Russia’s Media Censor Roskomnadzor Unblocks Tor Project’s Website

Russian telecom and mass media watchdog Roskomnadzor has restored access to the website of the Tor Project, implementing a court ruling with delay. The site was blacklisted last year but the measure was successfully challenged by lawyers.

Roskomnadzor Removes Tor Project’s Site From Blacklist of Banned Internet Pages

Russia’s Federal Service for Supervision of Communications, Information Technology and Mass Media, also known as Roskomnadzor or RKN, has taken the Tor Project’s main site out of its register of internet sources restricted for disseminating prohibited information. The delisting follows a court’s decision and comes with a two-month delay.

The government agency took steps to restrict access to the website for Russian internet users in December, last year. The measure was imposed to implement a ruling by the Saratov District Court from late 2017.

Legal experts from Roskomsvoboda, a non-governmental organization devoted to protecting digital rights in Russia, challenged the decision of the regional court, citing procedural violations, including failure to summon the owner. In May, an appellate court overturned the ruling.

“Roskomnadzor, of course, indecently delayed the unblocking of the site, because the decision to block it was canceled on May 19, and since then there has been no reason to find the Tor Project in the register,” commented Ekaterina Abashina, Roskomsvoboda’s lawyer representing the affected platform.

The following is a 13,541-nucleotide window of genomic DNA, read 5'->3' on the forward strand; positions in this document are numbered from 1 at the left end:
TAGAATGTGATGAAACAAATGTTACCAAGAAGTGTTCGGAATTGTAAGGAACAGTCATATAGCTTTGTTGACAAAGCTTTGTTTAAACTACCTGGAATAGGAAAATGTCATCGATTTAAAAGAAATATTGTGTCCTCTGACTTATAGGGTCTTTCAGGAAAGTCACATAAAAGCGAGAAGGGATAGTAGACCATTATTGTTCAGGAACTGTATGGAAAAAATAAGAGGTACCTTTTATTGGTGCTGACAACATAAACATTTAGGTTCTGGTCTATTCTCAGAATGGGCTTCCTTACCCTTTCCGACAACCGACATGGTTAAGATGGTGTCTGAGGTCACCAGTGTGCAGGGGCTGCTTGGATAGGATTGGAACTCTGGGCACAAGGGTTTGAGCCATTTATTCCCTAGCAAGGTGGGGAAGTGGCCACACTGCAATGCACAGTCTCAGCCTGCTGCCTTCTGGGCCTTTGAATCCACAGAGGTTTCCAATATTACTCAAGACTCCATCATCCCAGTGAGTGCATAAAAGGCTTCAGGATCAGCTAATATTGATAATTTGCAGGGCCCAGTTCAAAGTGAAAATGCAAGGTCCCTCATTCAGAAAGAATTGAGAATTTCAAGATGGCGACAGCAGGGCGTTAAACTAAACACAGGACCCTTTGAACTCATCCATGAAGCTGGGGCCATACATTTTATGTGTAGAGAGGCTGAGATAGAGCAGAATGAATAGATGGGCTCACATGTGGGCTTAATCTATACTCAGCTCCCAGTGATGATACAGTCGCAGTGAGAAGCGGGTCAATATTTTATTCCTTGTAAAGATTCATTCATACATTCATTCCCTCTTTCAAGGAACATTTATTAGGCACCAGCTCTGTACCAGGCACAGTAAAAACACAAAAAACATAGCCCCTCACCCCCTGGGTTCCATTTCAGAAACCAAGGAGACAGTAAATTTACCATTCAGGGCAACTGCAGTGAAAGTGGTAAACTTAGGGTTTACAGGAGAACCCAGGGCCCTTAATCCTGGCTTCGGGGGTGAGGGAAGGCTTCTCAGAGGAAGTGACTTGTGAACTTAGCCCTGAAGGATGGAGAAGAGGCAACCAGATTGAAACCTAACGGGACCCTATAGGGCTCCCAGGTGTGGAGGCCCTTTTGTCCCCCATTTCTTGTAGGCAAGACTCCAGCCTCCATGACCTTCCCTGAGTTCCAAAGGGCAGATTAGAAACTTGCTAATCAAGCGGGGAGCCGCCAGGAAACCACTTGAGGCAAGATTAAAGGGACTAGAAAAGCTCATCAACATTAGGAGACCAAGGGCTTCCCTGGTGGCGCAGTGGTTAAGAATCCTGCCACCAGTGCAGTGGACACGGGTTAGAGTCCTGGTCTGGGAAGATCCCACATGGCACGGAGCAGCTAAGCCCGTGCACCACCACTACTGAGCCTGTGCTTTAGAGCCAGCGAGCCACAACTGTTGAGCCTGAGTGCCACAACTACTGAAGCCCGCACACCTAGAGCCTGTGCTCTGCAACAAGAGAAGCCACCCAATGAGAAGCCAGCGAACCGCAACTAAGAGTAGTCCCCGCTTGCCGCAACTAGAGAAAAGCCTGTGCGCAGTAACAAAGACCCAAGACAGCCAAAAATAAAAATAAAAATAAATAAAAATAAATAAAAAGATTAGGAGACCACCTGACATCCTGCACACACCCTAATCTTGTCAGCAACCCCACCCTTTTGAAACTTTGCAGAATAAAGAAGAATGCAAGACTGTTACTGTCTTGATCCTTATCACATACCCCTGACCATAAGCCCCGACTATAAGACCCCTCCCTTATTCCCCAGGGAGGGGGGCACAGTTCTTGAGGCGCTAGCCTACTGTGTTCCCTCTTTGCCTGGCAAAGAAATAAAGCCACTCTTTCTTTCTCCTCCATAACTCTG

Quoted in an announcement on the NGO’s website, Abashina remarked that Roskomsvoboda had to explicitly notify the regulator about the unwarranted delay, even though Roskomnadzor was itself involved in the whole process. The response came a month later, with the agency simply stating “we will unblock this site soon,” without specifying when.

Roskomsvoboda’s expert also reminded that the court of appeals has sent the case back to the court of first instance for a new trial, the first hearing of which was expected to take place this week. Reporting on these developments, crypto news outlet Forklog noted that in mid-July the Tor Project team introduced an updated version of the Tor browser, designed to bypass such restrictions.

In the past few years, websites publishing information or offering services related to cryptocurrencies as well as VPN providers have been also targeted by the Russian telecom watchdog, prosecutor’s office, and courts. However, the operators of such platforms have often managed to successfully challenge the measures taken against them due to procedural violations or lack of clear regulations.

What’s your take on the case with the blocking of the Tor Project’s website in Russia? Share your thoughts on the subject in the comments section below.

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